The day finished well. We checked into the Motel 6 in Nogales, which is just off junction 4 in Interstate 19 (definitely recommended at only $45 for a 4 person room). A quick dip in the swimming pool to shake out the Arizona dust also totted up an interesting pool list – the more interesting species included Phainopepla, House Finch, Cassin’s Kingbird, and Great-tailed Grackle seen from the water, and topping the bill single Barn and 3 Cliff Swallows drinking from the surface of the water on the wing while we were still half submerged (an even better reason to stay here). The hotel was used for two nights, and was not only cheap and cheerful, but also in a convenient location for the Patagonia sites.

Kino Springs (Day 6)

It only took us 10 minutes to arrive at Kino Springs from the Nogales motel, and we ticked off Say’s Phoebe as soon as we passed the entrance to the track leading to the golf club area. This was an immature bird, which was being attended by one of its parents. Not only was this predicted by the Lane guide (the species and not the family setup), but the other bird he made note of was also here – singing Varied Bunting on the other side of the dried up river bed, perched at the apex of one of the line of bushes. Scoping the bird revealed the expected – black overall, with slightly lighter edges to the wing feathers, not the more vivid colours which can be occasionally seen in better light. With Phainopepla and Lucy’s Warbler evident, we decided to park up and start our day’s birding here. Parking off track was a good idea, since some cars and vans were already out and about, and weren’t taking any prisoners with their speed. Most of the birds were on the bush covered hill side of the track to the West, with Phainopepla the predominant species by number and activity. We had the strange sight of an Ash-throated Flycatcher mobbing a female Lesser Goldfinch all the way down to the ground. The first Hummingbird of the day was a superb male Costa’s, at the top of a bare tree half way up the hillside, proudly displaying the rather ridiculous “Speedy Gonzales” moustache. Shortly after, a male Vermilion Flycatcher flew in from the dry river bed, displaying in flight all the way over to the hillside.

The first pond of Kino Springs is only about half a mile along this dirt track. The dry pond certainly didn’t stop some good birding at an interesting site. Even from the parked car we had singing Song Sparrow and Yellow-breasted Chat in the open, Cassin’s Kingbird overhead, and various types of bird song from all directions. The centre and rear of the pond, to the East, was even better. As we walked around here, there were numerous Brown-crested Flycatchers, Summer Tanagers, and Curve-billed Thrasher, with Yellow and Wilson’s Warblers overhead. Approaching the rear of the pond found “Yellow-breasted Chat city”, with 6 birds in view at one particular time. Warbling Vireos were setting up singing territories here, along with many Lucy’s Warblers, and busy Bewick’s Wrens foraging in and out of the basement vegetation. The mesquite and low thorn scrub that we found to the rear of the pond continued to be alive with birdlife, with more Lucy’s & Wilson’s Warblers, and Yellow-breasted Chats. We were easily fooled by the exotic drooping song of a Northern Cardinal, which sounded novel until the bird put in an appearance. Red-eyed Vireo is supposed to be very difficult to see on the this side of the States, but we found a second at this location. The track was followed to the dry river bed – it’s hard to imagine this ever containing water, never mind enough to form banks about 30 metres apart. Growing plants along the bed aid the dry argument, but there were one or two darker patches which may have indicated more recent water presence. Slightly different birds here were Canyon Towhees, and Ladder-backed Woodpecker over, which then landed briefly on a dead tree. The most abundant bird was Lucy’s Warbler, the vast majority of which seemed grey all over, with little if any distinguishing marks.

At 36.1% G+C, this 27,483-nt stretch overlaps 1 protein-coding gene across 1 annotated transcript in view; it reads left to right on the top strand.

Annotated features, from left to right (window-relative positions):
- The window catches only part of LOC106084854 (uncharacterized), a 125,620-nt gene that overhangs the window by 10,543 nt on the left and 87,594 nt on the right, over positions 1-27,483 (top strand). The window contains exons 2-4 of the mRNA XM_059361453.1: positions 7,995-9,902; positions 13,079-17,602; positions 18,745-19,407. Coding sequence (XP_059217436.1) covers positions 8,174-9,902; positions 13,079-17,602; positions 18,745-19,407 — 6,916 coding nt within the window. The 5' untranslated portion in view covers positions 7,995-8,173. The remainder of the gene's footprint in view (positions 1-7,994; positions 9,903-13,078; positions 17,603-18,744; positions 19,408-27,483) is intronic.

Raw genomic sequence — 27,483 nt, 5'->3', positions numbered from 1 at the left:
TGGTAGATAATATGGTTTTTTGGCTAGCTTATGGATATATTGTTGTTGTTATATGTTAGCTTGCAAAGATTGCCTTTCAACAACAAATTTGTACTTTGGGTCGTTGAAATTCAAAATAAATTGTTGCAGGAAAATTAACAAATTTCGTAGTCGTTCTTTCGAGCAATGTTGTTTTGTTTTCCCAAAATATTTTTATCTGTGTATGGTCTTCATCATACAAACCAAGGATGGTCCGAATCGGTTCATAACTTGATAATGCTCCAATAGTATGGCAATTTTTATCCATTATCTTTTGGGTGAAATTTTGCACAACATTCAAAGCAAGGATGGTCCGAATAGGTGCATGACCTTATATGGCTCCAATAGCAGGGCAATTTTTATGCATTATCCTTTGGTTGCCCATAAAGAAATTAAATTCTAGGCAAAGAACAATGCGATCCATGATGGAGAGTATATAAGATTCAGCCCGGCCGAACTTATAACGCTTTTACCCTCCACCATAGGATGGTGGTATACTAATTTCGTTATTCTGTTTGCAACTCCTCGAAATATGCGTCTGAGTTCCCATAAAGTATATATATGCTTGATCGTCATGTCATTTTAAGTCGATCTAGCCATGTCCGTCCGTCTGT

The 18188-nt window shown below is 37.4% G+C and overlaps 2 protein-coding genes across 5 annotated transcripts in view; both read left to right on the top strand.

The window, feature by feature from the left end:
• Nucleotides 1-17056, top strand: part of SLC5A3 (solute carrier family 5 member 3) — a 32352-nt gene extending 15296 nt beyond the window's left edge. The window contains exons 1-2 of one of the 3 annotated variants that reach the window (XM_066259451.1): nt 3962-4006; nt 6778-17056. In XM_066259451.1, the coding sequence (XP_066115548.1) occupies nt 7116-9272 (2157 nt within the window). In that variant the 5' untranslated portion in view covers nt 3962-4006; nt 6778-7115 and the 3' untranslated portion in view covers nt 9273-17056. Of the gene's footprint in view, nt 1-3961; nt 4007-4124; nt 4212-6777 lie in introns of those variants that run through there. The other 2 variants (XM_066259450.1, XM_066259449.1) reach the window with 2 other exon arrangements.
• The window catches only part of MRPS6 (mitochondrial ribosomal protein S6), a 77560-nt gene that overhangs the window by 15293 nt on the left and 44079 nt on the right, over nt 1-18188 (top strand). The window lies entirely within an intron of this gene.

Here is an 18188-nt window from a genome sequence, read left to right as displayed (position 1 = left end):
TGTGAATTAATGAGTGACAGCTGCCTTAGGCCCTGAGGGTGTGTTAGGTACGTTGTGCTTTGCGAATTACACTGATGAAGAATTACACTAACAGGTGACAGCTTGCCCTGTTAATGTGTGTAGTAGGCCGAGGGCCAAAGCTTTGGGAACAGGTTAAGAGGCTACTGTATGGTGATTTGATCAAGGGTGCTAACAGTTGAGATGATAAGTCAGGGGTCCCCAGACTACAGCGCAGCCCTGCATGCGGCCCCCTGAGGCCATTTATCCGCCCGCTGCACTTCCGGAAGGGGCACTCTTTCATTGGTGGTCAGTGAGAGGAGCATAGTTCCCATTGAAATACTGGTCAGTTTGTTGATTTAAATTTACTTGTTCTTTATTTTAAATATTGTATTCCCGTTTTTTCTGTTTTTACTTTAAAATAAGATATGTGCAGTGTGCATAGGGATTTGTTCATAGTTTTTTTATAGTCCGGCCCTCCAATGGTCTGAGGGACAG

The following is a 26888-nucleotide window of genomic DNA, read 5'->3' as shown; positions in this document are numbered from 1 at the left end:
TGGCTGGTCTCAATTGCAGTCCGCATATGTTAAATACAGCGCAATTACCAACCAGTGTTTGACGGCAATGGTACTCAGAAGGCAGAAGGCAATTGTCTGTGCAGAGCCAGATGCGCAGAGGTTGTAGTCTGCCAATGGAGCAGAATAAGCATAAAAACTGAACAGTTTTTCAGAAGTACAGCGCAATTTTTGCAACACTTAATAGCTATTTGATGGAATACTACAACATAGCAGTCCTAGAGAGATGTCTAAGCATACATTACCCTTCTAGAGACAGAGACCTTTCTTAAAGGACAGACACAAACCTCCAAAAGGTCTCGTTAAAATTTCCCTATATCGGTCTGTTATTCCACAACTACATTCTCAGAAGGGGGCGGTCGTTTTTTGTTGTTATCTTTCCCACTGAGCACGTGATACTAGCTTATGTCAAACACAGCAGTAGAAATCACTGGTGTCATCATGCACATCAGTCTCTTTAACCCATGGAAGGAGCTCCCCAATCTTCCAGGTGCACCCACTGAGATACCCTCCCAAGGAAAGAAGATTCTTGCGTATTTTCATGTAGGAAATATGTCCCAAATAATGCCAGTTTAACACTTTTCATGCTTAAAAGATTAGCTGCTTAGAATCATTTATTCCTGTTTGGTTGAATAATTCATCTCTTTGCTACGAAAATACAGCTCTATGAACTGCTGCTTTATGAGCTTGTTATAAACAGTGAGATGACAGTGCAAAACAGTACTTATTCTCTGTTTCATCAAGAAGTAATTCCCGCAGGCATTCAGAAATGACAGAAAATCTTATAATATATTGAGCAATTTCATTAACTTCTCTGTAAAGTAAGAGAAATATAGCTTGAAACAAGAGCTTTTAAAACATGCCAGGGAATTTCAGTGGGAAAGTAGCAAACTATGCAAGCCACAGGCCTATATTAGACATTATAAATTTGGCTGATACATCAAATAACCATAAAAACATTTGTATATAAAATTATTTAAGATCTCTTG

The purpose of the track was to lead to Kino Springs, which is a golf course, restaurant, and country club. As usual with this type of development in desert areas, it provides a more open and lush oasis for the wildlife, although we had apparently arrived during an unusually dry spell. A Gilded Flicker was the first bird seen, preceding the numerous Cassin’s Kingbirds, Starlings, Brown-headed Cowbirds, Barn and Cliff Swallows. The second pool is directly to the front of the restaurant, the nearest edge being dry, and stagnant water to the far end. The trees in the drier part were supporting a Grey Hawk’s nest, as well as Vermilion Flycatchers. The water was quiet for birds, apart from a single Great Blue Heron which flew in. More Brown-crested Flycatchers and Cassin’s Kingbirds were watched here, before we located the nest of Vermilion Flycatcher – the female incubating while the male watched on. The putting greens and lawns around the clubhouse were good for Sparrows, with small collections of White-crowned, single Rufous-crowned, and a pair of Lark Sparrows in conifers.

Patagonia Lake SP